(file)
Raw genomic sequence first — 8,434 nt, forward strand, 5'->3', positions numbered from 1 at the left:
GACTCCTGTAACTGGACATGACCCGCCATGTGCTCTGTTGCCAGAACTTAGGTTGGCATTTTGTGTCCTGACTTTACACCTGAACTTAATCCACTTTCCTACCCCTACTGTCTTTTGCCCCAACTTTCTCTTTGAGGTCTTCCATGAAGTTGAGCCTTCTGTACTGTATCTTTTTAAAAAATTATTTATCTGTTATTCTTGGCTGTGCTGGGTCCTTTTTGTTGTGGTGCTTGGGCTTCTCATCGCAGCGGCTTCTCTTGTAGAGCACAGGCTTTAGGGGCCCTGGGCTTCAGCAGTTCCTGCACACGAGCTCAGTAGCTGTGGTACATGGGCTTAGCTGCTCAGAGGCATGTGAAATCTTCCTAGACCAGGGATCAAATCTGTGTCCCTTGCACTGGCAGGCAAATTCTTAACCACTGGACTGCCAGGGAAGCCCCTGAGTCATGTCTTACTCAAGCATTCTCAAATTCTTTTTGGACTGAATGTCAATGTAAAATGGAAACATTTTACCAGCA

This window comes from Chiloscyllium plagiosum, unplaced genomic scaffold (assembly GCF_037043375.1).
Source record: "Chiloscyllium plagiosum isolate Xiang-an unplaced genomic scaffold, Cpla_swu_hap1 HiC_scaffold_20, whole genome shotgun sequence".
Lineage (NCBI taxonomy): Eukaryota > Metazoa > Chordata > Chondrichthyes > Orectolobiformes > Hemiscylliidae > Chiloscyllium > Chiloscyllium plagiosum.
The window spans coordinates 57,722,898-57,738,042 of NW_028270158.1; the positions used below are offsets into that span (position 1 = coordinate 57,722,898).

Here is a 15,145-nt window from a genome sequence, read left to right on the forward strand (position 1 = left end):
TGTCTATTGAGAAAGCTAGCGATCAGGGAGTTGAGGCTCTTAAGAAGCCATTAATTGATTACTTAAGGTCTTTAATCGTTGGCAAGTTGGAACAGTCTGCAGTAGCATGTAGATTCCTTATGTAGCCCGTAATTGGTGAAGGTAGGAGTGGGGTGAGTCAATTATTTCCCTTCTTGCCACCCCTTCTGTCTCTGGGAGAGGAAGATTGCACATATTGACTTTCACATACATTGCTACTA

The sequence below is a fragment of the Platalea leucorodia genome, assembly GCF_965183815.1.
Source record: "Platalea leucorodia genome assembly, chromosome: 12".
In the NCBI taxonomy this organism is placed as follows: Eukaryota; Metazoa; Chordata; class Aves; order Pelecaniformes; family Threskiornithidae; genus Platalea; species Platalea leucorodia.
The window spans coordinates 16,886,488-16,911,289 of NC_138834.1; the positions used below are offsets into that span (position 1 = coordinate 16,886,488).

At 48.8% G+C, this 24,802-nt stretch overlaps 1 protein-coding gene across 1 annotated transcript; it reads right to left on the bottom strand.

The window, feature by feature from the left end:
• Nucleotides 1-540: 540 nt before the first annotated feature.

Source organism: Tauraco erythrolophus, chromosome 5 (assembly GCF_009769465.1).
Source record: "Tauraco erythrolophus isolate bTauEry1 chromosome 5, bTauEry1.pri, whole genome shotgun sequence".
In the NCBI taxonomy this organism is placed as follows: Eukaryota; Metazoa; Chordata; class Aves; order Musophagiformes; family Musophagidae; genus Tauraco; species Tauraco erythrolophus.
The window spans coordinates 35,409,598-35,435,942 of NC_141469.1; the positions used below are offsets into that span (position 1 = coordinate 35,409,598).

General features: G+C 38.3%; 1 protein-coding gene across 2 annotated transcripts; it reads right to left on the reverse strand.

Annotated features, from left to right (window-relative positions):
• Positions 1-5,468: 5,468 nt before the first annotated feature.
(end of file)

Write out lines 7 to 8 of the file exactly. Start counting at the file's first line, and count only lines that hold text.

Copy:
Here is a 15,145-nt window from a genome sequence, read left to right on the forward strand (position 1 = left end):
TGTCTATTGAGAAAGCTAGCGATCAGGGAGTTGAGGCTCTTAAGAAGCCATTAATTGATTACTTAAGGTCTTTAATCGTTGGCAAGTTGGAACAGTCTGCAGTAGCATGTAGATTCCTTATGTAGCCCGTAATTGGTGAAGGTAGGAGTGGGGTGAGTCAATTATTTCCCTTCTTGCCACCCCTTCTGTCTCTGGGAGAGGAAGATTGCACATATTGACTTTCACATACATTGCTACTA